To Those who Cannot Do
Expectation and disappointment go hand in hand, like best friends walking down the street. One builds up the passers bye with sweet words while the other throws mud in their face. And yet, nobody kicks these characters out of town. We like expectation, even if we’re not fond of her loser boyfriend, disappointment.
Every single one of us is assigned some sort of expectation. Sometimes these expectations are assigned to us by others. Apples are expected to taste good. Good students are expected to go to college. Robots are expected to overthrow their creators.
The expectations of others can be demanding, unreasonable, or even impossible. But they are often nothing when compared to the expectations we place on ourselves.
When I was young, I was exposed to stories of antiquity. I knew all about pharaohs and ziggurats. About the ignorance and the wisdom of the ancient world.
One of the most fascinating characters of these stories was Alexander. As a young man, he conquered the whole world. Or, at least the world he knew about. Megalomaniacal, crazy, and even cruel as he may have been, he got the word “Great” attached to his name.
Thousands of years later, the influence of the long-dead Macedonian reached me. It instilled in me not just a desire, but an expectation that I should be great as well. Others expect me to work hard, or to be nice, or perform well. But all of this is nothing, because I expect myself to be like Alexander, and take over the whole world.
The expectations we place on ourselves are the worst. And those expectations don’t end with greatness. Even those of us who are great unreasonably expect themselves to be greater.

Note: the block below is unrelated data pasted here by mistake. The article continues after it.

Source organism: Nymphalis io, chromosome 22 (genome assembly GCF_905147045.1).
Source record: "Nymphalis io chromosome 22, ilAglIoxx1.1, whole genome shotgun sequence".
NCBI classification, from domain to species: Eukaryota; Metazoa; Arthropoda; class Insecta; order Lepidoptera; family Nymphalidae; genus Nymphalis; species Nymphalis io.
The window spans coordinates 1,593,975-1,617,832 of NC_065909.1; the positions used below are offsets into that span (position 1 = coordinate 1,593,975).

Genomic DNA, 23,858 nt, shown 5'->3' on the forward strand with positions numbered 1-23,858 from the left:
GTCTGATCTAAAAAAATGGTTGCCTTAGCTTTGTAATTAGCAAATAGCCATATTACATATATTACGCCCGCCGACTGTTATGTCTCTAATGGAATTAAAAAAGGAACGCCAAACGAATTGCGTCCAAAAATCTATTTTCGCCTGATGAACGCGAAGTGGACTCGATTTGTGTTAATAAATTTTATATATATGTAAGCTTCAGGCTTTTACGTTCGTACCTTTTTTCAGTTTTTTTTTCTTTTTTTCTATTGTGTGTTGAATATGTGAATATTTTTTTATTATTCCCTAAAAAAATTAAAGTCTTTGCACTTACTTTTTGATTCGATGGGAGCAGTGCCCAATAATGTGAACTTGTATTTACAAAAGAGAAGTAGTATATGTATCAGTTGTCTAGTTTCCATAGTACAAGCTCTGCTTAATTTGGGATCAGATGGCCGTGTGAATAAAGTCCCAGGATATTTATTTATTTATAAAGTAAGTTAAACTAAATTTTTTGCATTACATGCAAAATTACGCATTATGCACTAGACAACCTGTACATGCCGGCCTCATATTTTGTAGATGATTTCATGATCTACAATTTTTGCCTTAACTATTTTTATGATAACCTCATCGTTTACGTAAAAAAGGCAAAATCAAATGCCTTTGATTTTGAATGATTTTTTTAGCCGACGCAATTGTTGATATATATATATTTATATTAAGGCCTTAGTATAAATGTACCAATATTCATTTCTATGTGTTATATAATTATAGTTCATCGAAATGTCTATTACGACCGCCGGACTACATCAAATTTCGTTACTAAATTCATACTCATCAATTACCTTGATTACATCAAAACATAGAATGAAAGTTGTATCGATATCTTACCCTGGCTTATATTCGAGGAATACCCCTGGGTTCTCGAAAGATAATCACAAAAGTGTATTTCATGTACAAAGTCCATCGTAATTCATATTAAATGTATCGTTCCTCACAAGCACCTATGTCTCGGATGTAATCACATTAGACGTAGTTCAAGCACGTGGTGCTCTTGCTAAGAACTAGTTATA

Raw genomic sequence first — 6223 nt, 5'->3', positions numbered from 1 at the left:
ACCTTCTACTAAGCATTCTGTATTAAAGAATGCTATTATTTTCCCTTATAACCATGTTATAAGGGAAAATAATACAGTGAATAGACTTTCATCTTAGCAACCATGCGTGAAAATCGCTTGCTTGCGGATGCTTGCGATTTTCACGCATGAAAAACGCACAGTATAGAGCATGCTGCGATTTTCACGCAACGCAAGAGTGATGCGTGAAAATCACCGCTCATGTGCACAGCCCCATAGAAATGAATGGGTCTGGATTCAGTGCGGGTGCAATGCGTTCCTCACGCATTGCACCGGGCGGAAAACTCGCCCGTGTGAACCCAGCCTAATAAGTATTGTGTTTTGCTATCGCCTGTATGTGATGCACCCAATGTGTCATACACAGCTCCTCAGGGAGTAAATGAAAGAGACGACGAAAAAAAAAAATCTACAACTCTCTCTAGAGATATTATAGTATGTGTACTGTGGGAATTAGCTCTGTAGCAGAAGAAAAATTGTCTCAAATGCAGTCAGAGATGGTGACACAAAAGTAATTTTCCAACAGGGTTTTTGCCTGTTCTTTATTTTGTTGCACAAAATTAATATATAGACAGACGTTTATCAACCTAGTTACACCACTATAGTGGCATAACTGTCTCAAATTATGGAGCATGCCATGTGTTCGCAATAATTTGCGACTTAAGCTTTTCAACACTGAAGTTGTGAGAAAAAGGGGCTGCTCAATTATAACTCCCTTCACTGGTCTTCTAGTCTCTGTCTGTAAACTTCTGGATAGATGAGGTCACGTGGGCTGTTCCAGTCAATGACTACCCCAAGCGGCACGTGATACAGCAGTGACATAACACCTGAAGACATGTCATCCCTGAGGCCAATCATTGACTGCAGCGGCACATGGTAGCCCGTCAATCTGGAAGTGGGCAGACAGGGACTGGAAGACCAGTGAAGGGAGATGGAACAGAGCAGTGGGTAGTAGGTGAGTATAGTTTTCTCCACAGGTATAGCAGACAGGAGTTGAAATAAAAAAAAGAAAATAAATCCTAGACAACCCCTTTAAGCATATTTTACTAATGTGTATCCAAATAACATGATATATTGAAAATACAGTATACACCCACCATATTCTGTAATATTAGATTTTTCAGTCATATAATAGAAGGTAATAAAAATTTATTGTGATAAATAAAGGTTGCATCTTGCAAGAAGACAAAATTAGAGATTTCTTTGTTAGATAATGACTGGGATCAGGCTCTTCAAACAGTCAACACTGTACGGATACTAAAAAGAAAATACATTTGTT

Of all the battles won and political intrigue, one story about Alexander stands out. When he was an adolescent, before setting out on his epic campaign, he was just another student.
One day his teacher, it may even have been Aristotle himself, was telling alexander about the world. He said that while the world we see is vast, it may not be the only one. Other worlds could exist beyond our vision.
Hearing this, Alexander fell into despair. “There are so many worlds,” he lamented. “And I have yet to conquer one!”
I think I might know how he felt. But then again, I am much more of an Aristotle than an Alexander.
It is better, I say, to gather knowledge than to conquer worlds. And it is better still to install that knowledge into someone else who might then go on to become great. We owe a lot to Aristotle. Math, science, history. But we don’t remember him the same way we remember Alexander. Aristotle is the master of those who know, but he is not Aristotle the Great.
I must wonder what expectations Aristotle had for himself. I relate to him more than Alexander, and yet I still want to be great. Did Aristotle want this too? Realizing that he would never achieve these expectations, did he settle for the next best thing?
Did Aristotle, knowing he would never conquer the world, just train someone else to do it for him?
Those who cannot do, teach.
I challenge the use of the word great. If one seeks to be great for personal reasons, then born is the man (or woman) who is ego-centric and self-referential. If one seeks to be great for the attention of others, then born is the man (or woman) who is focussed on idolatry and hierarchy. Replace the word great with love and I’m with you, for to love oneself and to be loved supersedes greatness any day of the week 😀